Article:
Many ‘therapies’ exacerbate the problem

At the root of every eating disorder is a faulty belief system. The sufferer really believes that he or she is worthless. This belief leads to a constant stream of negative thoughts about oneself. This is the real addiction – to the negative thought stream. Somebody with healthy self esteem may feel bad momentarily about something he or she has done or said. This feeling is quickly shaken off and the negative thoughts replaced with positive ones. For those with eating disorders, depression, or low self esteem issues of any type, this does not happen. The negative thoughts do not stop. They continue to feed the faulty beliefs. If you know anybody who is suffering from an eating disorder, please try to look beyond the surface to what is going on underneath. Living with an eating disorder is living with constant torture. Unfortunately, there is little help out there that does actually help. What is needed for recovery is for the faulty beliefs to be corrected, so that the sufferer can begin to create new thought patterns. In time, the sufferer can become free. Most therapies concentrate on the food issues, despite the fact that the problems with food are the symptoms, not the cause. Sufferers are often fed cocktails of drugs that simply increase the feelings of powerlessness that are themselves part of the disorder. Many clinics also exacerbate the problem by taking away the responsibility from the sufferer. They are told what to eat, when to eat and how to eat. For somebody with an eating disorder to recover they need to know that they CAN do it. That they did not ask to suffer, but that they are the only ones who can stop it. With the right help, this is possible for everyone.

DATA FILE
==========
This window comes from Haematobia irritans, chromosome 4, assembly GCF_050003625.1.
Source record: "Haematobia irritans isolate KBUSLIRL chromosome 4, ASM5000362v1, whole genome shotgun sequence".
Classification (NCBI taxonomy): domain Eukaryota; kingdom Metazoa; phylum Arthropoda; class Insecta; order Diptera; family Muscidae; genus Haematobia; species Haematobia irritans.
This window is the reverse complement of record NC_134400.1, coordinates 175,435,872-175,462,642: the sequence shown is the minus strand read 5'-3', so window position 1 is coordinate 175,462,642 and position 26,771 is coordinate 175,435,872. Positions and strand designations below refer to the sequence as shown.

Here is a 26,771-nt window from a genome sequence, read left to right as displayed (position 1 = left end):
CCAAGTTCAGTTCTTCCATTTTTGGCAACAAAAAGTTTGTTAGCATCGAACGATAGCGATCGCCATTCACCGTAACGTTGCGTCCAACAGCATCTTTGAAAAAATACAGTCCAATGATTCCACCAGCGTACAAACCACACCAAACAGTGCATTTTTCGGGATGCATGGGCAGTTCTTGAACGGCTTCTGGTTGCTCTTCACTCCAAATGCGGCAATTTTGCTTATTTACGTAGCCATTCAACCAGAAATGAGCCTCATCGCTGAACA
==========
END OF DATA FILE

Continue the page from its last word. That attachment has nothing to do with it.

Advertisements
This entry was posted in eating disorders and tagged , , , , , , , , , , , , . Bookmark the permalink.

5 Responses to Many ‘therapies’ exacerbate the problem

  1. kanundra says:

    Well said. 🙂 I had lots of therapy in the beginning that didn’t do anything because they never knew how to help me, or more importantly how to help me believe in myself enough so that I could actually accept and believe I deserved their help. Denial is a powerful drug.

  2. Laura says:

    This was really good! I just published a book on my experiences with anorexia nervosa called “In The Name Of Being Well, I Made Myself Sick.” I hope you’ll check it out on my website http://www.laurasusanneyochelson.com

  3. cialis kopen says:

    I thought I knew everything there is to know about this subject, but seems we are never to old to learn..;)

Leave a Reply

Fill in your details below or click an icon to log in:

WordPress.com Logo

You are commenting using your WordPress.com account. Log Out / Change )

Twitter picture

You are commenting using your Twitter account. Log Out / Change )

Facebook photo

You are commenting using your Facebook account. Log Out / Change )

Google+ photo

You are commenting using your Google+ account. Log Out / Change )

Connecting to %s